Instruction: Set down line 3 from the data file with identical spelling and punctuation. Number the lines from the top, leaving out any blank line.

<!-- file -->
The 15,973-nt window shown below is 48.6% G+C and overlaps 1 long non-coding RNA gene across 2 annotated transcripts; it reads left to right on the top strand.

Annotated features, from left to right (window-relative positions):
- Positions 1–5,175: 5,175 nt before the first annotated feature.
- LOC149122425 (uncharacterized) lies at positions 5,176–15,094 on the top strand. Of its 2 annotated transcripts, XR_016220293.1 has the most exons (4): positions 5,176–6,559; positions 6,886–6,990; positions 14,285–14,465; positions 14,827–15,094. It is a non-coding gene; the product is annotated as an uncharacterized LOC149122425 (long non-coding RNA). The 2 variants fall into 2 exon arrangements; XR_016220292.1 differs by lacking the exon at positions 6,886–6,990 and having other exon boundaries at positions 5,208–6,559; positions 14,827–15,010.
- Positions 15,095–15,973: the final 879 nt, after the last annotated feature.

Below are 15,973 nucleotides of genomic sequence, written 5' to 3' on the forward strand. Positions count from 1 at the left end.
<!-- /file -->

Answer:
- Positions 1–5,175: 5,175 nt before the first annotated feature.